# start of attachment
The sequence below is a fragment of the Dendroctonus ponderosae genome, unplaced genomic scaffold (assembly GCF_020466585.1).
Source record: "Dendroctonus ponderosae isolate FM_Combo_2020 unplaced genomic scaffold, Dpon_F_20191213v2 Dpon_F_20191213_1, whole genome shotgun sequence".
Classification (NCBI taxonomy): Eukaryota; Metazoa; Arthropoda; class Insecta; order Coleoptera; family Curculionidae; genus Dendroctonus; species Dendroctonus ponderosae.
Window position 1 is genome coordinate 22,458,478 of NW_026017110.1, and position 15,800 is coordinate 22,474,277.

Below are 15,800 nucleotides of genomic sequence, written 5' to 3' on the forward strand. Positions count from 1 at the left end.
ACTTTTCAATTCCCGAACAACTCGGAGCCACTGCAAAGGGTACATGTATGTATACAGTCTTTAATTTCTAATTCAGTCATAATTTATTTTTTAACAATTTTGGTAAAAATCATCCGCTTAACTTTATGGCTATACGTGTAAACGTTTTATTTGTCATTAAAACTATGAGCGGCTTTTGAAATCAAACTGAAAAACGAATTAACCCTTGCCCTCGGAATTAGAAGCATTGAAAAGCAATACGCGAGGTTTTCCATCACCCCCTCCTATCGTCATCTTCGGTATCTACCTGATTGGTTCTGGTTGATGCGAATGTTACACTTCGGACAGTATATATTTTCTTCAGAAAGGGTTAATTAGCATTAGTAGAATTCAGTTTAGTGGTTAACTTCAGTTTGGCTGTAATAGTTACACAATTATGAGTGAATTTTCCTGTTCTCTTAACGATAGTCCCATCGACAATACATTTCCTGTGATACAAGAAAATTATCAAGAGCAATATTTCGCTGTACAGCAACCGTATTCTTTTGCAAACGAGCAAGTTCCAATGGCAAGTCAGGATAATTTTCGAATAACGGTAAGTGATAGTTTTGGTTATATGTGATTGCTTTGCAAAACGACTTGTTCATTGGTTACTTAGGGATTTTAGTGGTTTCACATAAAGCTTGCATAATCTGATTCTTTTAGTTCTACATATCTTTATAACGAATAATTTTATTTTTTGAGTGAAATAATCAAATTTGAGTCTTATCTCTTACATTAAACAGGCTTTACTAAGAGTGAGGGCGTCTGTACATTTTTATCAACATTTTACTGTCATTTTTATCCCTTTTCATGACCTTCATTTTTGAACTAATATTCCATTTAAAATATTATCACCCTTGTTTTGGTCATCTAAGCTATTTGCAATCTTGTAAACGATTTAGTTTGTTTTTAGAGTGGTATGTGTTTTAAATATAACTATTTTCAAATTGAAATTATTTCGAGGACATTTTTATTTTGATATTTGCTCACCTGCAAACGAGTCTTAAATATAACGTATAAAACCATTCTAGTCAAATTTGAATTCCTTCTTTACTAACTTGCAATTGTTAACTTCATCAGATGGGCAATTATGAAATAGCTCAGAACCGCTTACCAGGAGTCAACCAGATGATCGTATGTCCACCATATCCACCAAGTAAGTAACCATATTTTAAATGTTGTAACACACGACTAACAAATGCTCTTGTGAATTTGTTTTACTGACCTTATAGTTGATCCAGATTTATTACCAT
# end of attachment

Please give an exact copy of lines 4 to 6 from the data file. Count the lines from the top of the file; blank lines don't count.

Window position 1 is genome coordinate 22,458,478 of NW_026017110.1, and position 15,800 is coordinate 22,474,277.

Below are 15,800 nucleotides of genomic sequence, written 5' to 3' on the forward strand. Positions count from 1 at the left end.
ACTTTTCAATTCCCGAACAACTCGGAGCCACTGCAAAGGGTACATGTATGTATACAGTCTTTAATTTCTAATTCAGTCATAATTTATTTTTTAACAATTTTGGTAAAAATCATCCGCTTAACTTTATGGCTATACGTGTAAACGTTTTATTTGTCATTAAAACTATGAGCGGCTTTTGAAATCAAACTGAAAAACGAATTAACCCTTGCCCTCGGAATTAGAAGCATTGAAAAGCAATACGCGAGGTTTTCCATCACCCCCTCCTATCGTCATCTTCGGTATCTACCTGATTGGTTCTGGTTGATGCGAATGTTACACTTCGGACAGTATATATTTTCTTCAGAAAGGGTTAATTAGCATTAGTAGAATTCAGTTTAGTGGTTAACTTCAGTTTGGCTGTAATAGTTACACAATTATGAGTGAATTTTCCTGTTCTCTTAACGATAGTCCCATCGACAATACATTTCCTGTGATACAAGAAAATTATCAAGAGCAATATTTCGCTGTACAGCAACCGTATTCTTTTGCAAACGAGCAAGTTCCAATGGCAAGTCAGGATAATTTTCGAATAACGGTAAGTGATAGTTTTGGTTATATGTGATTGCTTTGCAAAACGACTTGTTCATTGGTTACTTAGGGATTTTAGTGGTTTCACATAAAGCTTGCATAATCTGATTCTTTTAGTTCTACATATCTTTATAACGAATAATTTTATTTTTTGAGTGAAATAATCAAATTTGAGTCTTATCTCTTACATTAAACAGGCTTTACTAAGAGTGAGGGCGTCTGTACATTTTTATCAACATTTTACTGTCATTTTTATCCCTTTTCATGACCTTCATTTTTGAACTAATATTCCATTTAAAATATTATCACCCTTGTTTTGGTCATCTAAGCTATTTGCAATCTTGTAAACGATTTAGTTTGTTTTTAGAGTGGTATGTGTTTTAAATATAACTATTTTCAAATTGAAATTATTTCGAGGACATTTTTATTTTGATATTTGCTCACCTGCAAACGAGTCTTAAATATAACGTATAAAACCATTCTAGTCAAATTTGAATTCCTTCTTTACTAACTTGCAATTGTTAACTTCATCAGATGGGCAATTATGAAATAGCTCAGAACCGCTTACCAGGAGTCAACCAGATGATCGTATGTCCACCATATCCACCAAGTAAGTAACCATATTTTAAATGTTGTAACACACGACTAACAAATGCTCTTGTGAATTTGTTTTACTGACCTTATAGTTGATCCAGATTTATTACCAT